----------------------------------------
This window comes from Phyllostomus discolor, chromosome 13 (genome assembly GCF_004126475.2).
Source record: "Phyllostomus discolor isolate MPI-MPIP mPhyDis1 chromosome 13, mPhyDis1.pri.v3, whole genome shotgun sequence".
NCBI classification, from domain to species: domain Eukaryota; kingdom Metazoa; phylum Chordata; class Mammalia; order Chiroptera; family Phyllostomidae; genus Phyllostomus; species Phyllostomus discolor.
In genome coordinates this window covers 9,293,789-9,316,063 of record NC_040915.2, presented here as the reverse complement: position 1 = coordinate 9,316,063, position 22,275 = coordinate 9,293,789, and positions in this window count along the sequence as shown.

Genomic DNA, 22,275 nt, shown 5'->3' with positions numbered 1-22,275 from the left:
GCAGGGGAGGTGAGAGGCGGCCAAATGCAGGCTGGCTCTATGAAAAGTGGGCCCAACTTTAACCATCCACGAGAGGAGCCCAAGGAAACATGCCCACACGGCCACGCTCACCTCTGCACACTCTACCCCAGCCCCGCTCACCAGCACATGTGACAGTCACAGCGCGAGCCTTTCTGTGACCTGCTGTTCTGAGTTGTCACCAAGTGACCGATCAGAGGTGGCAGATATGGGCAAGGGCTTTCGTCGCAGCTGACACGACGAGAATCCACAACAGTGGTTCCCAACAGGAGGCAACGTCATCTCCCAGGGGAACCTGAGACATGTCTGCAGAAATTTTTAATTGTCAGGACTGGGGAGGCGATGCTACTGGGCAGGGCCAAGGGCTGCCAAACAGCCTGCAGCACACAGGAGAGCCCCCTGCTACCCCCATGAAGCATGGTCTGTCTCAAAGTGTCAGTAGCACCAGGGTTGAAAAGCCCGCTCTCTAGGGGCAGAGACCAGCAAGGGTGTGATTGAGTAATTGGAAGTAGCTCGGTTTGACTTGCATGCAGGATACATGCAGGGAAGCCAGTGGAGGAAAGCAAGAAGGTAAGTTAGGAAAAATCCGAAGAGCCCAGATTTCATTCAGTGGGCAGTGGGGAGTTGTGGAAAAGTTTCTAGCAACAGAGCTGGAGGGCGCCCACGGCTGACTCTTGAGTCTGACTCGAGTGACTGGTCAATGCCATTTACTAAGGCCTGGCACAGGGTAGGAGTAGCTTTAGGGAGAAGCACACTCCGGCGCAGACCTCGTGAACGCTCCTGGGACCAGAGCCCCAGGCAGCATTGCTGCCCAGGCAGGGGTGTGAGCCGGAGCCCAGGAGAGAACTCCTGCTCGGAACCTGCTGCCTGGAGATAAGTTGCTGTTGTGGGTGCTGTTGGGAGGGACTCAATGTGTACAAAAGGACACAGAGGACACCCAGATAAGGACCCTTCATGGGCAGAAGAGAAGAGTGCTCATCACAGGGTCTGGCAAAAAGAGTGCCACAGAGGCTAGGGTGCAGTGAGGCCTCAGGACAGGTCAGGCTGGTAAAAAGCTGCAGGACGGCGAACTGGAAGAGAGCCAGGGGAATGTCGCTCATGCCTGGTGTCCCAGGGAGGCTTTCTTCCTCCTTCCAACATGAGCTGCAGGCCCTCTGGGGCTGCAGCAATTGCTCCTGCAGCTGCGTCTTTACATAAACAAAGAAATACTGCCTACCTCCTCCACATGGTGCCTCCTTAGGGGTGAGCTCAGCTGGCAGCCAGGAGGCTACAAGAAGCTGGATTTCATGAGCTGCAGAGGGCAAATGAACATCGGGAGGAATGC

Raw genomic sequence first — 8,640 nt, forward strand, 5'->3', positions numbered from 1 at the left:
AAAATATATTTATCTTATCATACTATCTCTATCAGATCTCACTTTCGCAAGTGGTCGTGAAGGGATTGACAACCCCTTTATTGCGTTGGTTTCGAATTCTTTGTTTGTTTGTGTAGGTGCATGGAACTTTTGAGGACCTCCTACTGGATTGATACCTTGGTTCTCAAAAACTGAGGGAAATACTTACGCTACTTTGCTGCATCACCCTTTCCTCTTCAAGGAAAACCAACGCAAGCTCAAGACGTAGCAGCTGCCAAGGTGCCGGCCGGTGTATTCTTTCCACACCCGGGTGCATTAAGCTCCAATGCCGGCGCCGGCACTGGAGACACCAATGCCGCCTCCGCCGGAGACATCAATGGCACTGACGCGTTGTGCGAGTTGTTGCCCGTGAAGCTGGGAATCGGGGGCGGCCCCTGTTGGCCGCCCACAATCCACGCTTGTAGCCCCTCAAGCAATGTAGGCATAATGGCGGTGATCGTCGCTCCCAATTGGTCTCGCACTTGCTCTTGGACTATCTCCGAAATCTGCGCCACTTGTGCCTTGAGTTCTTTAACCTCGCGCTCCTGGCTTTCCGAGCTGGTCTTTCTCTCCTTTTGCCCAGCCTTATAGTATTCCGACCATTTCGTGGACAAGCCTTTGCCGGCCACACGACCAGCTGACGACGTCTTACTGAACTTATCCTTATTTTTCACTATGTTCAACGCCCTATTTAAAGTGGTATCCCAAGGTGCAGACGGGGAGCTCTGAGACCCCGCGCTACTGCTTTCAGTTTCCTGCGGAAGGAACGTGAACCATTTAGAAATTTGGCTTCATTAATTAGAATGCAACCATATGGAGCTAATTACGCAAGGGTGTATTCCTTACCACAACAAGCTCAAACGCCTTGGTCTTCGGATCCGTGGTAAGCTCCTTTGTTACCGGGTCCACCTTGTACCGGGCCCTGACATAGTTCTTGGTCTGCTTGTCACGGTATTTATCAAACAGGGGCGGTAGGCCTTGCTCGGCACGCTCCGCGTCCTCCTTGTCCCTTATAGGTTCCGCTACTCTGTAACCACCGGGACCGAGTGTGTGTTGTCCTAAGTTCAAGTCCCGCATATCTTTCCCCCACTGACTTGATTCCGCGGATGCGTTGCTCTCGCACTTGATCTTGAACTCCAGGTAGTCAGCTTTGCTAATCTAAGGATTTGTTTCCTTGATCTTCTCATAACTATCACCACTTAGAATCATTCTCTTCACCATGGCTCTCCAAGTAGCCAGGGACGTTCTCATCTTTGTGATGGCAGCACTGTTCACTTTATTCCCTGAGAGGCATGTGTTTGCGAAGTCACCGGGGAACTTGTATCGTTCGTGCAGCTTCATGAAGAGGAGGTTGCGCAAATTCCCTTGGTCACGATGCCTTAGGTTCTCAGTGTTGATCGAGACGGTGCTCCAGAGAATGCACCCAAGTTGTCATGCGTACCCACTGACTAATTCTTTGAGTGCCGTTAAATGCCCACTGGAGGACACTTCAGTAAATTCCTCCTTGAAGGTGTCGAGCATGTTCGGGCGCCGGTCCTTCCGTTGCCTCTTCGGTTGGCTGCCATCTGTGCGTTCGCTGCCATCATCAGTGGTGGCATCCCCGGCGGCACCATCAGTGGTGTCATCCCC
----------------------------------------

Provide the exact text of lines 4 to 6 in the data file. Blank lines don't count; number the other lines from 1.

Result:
In genome coordinates this window covers 9,293,789-9,316,063 of record NC_040915.2, presented here as the reverse complement: position 1 = coordinate 9,316,063, position 22,275 = coordinate 9,293,789, and positions in this window count along the sequence as shown.

Genomic DNA, 22,275 nt, shown 5'->3' with positions numbered 1-22,275 from the left:
GCAGGGGAGGTGAGAGGCGGCCAAATGCAGGCTGGCTCTATGAAAAGTGGGCCCAACTTTAACCATCCACGAGAGGAGCCCAAGGAAACATGCCCACACGGCCACGCTCACCTCTGCACACTCTACCCCAGCCCCGCTCACCAGCACATGTGACAGTCACAGCGCGAGCCTTTCTGTGACCTGCTGTTCTGAGTTGTCACCAAGTGACCGATCAGAGGTGGCAGATATGGGCAAGGGCTTTCGTCGCAGCTGACACGACGAGAATCCACAACAGTGGTTCCCAACAGGAGGCAACGTCATCTCCCAGGGGAACCTGAGACATGTCTGCAGAAATTTTTAATTGTCAGGACTGGGGAGGCGATGCTACTGGGCAGGGCCAAGGGCTGCCAAACAGCCTGCAGCACACAGGAGAGCCCCCTGCTACCCCCATGAAGCATGGTCTGTCTCAAAGTGTCAGTAGCACCAGGGTTGAAAAGCCCGCTCTCTAGGGGCAGAGACCAGCAAGGGTGTGATTGAGTAATTGGAAGTAGCTCGGTTTGACTTGCATGCAGGATACATGCAGGGAAGCCAGTGGAGGAAAGCAAGAAGGTAAGTTAGGAAAAATCCGAAGAGCCCAGATTTCATTCAGTGGGCAGTGGGGAGTTGTGGAAAAGTTTCTAGCAACAGAGCTGGAGGGCGCCCACGGCTGACTCTTGAGTCTGACTCGAGTGACTGGTCAATGCCATTTACTAAGGCCTGGCACAGGGTAGGAGTAGCTTTAGGGAGAAGCACACTCCGGCGCAGACCTCGTGAACGCTCCTGGGACCAGAGCCCCAGGCAGCATTGCTGCCCAGGCAGGGGTGTGAGCCGGAGCCCAGGAGAGAACTCCTGCTCGGAACCTGCTGCCTGGAGATAAGTTGCTGTTGTGGGTGCTGTTGGGAGGGACTCAATGTGTACAAAAGGACACAGAGGACACCCAGATAAGGACCCTTCATGGGCAGAAGAGAAGAGTGCTCATCACAGGGTCTGGCAAAAAGAGTGCCACAGAGGCTAGGGTGCAGTGAGGCCTCAGGACAGGTCAGGCTGGTAAAAAGCTGCAGGACGGCGAACTGGAAGAGAGCCAGGGGAATGTCGCTCATGCCTGGTGTCCCAGGGAGGCTTTCTTCCTCCTTCCAACATGAGCTGCAGGCCCTCTGGGGCTGCAGCAATTGCTCCTGCAGCTGCGTCTTTACATAAACAAAGAAATACTGCCTACCTCCTCCACATGGTGCCTCCTTAGGGGTGAGCTCAGCTGGCAGCCAGGAGGCTACAAGAAGCTGGATTTCATGAGCTGCAGAGGGCAAATGAACATCGGGAGGAATGC